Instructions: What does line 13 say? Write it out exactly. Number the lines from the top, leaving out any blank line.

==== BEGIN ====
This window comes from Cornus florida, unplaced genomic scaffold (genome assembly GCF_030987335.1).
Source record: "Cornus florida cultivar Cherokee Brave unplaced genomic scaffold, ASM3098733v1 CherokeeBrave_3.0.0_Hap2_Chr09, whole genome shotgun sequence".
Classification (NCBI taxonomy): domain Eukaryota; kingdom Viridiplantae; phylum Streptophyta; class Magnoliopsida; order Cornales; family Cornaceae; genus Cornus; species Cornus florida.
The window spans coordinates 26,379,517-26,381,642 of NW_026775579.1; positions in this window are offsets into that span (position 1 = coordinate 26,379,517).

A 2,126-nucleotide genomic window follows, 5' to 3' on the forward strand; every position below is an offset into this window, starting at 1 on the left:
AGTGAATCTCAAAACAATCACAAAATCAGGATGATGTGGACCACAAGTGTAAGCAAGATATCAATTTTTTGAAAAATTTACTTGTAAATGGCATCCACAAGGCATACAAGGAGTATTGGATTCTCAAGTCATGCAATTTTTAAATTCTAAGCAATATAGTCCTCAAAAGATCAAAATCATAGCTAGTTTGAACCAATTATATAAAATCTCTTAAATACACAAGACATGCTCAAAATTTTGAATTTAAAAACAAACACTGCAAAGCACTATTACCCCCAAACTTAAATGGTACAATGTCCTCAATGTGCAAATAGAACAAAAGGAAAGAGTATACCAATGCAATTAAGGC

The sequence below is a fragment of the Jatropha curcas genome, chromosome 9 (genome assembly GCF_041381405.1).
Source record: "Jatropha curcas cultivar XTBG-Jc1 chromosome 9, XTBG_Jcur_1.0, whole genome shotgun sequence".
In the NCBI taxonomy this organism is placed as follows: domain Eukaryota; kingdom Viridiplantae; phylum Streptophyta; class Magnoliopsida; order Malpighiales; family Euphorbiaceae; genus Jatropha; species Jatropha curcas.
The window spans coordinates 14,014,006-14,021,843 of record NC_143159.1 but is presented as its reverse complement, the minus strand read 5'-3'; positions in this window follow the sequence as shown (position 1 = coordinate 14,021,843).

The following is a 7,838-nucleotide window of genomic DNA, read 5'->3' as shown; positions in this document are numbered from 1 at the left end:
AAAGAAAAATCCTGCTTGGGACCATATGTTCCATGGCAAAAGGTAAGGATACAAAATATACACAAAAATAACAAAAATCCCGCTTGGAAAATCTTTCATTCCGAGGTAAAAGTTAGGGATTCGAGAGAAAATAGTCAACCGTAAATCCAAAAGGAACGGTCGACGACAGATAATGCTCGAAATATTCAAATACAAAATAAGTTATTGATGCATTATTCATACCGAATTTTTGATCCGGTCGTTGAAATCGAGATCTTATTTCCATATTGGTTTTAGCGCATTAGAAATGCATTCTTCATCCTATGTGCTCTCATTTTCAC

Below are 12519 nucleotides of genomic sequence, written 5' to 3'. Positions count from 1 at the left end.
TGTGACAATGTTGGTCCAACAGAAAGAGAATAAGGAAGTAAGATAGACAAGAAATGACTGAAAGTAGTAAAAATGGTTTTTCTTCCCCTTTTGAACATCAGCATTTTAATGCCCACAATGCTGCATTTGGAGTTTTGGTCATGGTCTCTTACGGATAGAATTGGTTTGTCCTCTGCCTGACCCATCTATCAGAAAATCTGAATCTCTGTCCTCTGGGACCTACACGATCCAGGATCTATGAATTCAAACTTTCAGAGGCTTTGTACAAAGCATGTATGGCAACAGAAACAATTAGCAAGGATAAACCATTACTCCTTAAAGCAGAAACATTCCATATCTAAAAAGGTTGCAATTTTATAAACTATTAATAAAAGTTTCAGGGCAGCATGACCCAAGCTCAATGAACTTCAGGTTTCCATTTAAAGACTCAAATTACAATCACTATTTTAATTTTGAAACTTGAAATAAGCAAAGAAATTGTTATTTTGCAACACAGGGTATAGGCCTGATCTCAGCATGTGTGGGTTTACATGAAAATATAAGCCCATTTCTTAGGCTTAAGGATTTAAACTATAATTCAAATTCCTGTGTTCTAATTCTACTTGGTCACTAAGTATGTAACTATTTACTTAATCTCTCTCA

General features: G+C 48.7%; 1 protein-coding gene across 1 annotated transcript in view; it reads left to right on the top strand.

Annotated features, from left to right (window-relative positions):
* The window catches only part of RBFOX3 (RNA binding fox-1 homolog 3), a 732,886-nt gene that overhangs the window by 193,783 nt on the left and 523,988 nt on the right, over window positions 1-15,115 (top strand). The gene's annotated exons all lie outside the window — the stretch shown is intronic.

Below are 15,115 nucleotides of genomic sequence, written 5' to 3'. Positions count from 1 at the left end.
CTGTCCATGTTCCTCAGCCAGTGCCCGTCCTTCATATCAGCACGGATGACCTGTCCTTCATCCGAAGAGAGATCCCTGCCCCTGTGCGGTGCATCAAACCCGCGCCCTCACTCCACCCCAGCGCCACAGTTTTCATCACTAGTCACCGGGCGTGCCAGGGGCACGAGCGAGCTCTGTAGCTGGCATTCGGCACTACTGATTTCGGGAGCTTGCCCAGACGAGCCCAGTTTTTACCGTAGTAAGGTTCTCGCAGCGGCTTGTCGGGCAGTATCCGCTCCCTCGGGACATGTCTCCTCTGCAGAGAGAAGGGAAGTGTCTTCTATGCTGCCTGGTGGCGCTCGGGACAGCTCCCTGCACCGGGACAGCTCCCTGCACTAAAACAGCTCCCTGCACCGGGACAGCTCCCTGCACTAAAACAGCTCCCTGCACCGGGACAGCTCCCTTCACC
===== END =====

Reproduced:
Below are 12519 nucleotides of genomic sequence, written 5' to 3'. Positions count from 1 at the left end.